where the hostages were cowering in a corner,
                        huddled together, shaking.
The sounds of gunfire had not given them hope.
They were sure they were about to die.

The Seals broke open the door.
They had to hurry to evacuate the hostages.
So they stood there in commando gear
            carrying semi-automatic rifles
            and shouted orders to the hostages
            “We’re here to rescue you.
                        Come with us. Now!”

But the hostages did not move.
The Seals shouted louder. “Come with us now. Hurry.”
The hostages did not move.
They thought the commandos were just more terrorists.

So one of the Navy Seals took off his helmet.
He put down his rife.
He went over to the hostages and sat down with them.
He huddled together with them in the darkness and the dirt.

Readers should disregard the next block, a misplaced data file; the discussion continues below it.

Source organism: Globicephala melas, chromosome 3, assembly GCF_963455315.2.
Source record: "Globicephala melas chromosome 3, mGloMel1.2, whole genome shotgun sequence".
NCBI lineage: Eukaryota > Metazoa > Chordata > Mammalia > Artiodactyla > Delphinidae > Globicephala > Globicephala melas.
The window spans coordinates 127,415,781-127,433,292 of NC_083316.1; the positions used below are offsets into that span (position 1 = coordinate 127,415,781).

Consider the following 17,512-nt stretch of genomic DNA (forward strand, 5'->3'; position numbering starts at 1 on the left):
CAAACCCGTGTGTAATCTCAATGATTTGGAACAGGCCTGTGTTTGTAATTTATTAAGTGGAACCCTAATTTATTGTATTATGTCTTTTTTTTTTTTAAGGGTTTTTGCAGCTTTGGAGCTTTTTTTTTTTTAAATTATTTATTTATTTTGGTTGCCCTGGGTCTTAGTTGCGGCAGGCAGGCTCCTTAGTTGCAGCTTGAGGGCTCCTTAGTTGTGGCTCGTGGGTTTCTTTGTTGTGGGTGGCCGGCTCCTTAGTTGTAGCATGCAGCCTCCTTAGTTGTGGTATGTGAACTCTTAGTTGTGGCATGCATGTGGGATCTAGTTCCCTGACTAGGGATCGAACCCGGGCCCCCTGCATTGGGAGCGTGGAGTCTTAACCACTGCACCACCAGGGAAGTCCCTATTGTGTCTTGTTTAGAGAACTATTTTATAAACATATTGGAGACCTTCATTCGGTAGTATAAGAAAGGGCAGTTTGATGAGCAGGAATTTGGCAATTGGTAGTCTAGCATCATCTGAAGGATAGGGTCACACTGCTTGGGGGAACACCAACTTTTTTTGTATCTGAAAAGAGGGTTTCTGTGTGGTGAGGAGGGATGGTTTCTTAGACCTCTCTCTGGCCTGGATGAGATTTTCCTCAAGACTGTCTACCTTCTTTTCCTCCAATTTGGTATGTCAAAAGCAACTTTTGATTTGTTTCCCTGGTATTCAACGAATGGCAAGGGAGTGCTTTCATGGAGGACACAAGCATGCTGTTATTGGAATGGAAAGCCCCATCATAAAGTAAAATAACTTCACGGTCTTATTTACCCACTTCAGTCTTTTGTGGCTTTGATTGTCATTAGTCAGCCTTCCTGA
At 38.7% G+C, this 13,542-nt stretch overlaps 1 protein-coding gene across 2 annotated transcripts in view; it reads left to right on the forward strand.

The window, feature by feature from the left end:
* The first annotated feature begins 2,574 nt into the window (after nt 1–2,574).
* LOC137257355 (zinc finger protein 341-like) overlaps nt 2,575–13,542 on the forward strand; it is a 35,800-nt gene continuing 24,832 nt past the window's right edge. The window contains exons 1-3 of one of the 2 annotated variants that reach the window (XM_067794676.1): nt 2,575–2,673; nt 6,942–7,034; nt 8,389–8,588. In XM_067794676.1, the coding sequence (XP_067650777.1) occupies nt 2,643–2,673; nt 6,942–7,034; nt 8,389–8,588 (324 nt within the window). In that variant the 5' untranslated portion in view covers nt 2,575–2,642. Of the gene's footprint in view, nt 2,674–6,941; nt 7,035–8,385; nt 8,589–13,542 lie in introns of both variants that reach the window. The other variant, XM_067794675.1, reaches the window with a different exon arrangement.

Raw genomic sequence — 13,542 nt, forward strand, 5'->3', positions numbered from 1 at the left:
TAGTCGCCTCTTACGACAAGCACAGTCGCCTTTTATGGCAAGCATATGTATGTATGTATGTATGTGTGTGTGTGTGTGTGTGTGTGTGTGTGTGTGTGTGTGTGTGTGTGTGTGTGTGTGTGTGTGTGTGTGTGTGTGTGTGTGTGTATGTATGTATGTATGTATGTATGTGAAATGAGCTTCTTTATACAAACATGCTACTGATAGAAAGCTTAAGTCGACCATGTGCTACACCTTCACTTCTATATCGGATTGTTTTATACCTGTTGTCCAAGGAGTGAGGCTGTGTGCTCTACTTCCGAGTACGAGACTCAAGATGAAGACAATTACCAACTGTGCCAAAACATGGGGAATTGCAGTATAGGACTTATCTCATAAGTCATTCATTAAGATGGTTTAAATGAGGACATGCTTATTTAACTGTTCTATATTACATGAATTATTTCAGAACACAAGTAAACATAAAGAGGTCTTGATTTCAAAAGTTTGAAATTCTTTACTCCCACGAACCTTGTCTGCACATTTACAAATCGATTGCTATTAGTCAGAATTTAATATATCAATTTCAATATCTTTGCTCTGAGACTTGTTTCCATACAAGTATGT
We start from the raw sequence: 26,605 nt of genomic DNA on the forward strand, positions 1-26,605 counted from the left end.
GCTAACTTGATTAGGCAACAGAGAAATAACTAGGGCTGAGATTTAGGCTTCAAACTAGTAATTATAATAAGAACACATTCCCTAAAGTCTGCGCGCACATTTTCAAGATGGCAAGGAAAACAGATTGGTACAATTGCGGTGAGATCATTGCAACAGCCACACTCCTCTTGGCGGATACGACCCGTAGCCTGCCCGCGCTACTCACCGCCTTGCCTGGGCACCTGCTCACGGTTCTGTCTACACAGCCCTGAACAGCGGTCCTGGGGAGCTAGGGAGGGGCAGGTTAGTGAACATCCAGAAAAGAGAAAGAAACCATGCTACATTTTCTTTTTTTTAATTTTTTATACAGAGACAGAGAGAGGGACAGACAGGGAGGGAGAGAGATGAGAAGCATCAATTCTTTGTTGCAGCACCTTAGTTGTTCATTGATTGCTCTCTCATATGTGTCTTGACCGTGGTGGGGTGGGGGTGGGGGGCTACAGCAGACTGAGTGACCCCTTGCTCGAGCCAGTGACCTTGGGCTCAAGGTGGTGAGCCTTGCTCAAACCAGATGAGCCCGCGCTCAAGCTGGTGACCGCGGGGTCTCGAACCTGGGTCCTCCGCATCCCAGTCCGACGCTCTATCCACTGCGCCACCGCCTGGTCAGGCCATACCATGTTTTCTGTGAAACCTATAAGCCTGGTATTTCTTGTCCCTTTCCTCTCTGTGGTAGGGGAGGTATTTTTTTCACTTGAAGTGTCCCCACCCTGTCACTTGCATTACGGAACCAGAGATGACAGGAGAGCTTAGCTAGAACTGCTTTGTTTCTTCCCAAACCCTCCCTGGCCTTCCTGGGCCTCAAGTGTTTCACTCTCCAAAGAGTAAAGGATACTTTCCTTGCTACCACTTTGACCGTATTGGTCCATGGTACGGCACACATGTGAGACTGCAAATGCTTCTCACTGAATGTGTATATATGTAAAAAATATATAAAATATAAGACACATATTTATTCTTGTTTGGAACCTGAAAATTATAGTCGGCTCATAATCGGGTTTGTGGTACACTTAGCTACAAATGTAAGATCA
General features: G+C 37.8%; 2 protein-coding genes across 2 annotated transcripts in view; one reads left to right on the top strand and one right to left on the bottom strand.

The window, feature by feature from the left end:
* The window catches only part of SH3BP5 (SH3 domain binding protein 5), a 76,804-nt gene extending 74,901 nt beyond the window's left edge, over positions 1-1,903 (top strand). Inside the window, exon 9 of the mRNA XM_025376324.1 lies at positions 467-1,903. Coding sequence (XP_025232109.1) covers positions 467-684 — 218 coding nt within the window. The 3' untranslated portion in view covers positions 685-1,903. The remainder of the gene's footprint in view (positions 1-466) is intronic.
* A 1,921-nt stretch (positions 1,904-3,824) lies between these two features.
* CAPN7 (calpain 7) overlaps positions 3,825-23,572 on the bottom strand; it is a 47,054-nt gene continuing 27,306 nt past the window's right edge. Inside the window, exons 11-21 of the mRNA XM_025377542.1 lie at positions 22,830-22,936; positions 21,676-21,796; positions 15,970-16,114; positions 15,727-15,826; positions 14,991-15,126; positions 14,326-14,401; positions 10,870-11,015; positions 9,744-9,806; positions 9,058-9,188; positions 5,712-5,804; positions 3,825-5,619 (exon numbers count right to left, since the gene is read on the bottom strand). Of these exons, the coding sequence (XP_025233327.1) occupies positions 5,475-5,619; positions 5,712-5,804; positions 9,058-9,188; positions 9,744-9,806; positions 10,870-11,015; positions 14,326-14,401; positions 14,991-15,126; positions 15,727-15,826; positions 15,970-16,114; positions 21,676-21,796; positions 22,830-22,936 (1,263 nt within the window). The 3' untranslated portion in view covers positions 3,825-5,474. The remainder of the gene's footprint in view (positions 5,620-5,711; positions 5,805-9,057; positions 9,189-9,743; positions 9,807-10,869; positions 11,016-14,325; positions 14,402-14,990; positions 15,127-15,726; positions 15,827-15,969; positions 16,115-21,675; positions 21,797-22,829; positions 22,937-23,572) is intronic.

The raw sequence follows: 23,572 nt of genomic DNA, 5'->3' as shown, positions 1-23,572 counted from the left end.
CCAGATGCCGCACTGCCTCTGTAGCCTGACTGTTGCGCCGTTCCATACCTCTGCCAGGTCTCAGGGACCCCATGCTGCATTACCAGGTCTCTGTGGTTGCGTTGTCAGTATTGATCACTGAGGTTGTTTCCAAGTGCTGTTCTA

No terrorist had ever done that.
No terrorist would ever do that.
After awhile he said, “It’s ok. We can go now.”
Then they followed him to safety and to freedom.

Brothers and sisters, we are not heroes.
Saints are not heroes.
Saints start out as hostages to sin, addiction, fear,
            and all the pain that makes being human so hard.
Is there anyone here who is not such a hostage?
I know I am.

But then Jesus comes into our prison.
Jesus joins us in the darkness and the dirt.
Then after a little while, he says,
            “It’s ok. We can go now.”

So we get up and follow him.
He doesn’t bark the order “Follow me.”
He says it gently, as an invitation.
He says it kindly as you might say it to a child, “Follow me.”
Saints are just hostages who have followed Jesus.

But look who we are following.
We are not following a Savior who leads us out of our human muddle.
We follow Jesus who joins the human muddle.
He “shared our human nature, lived and died as one of us.”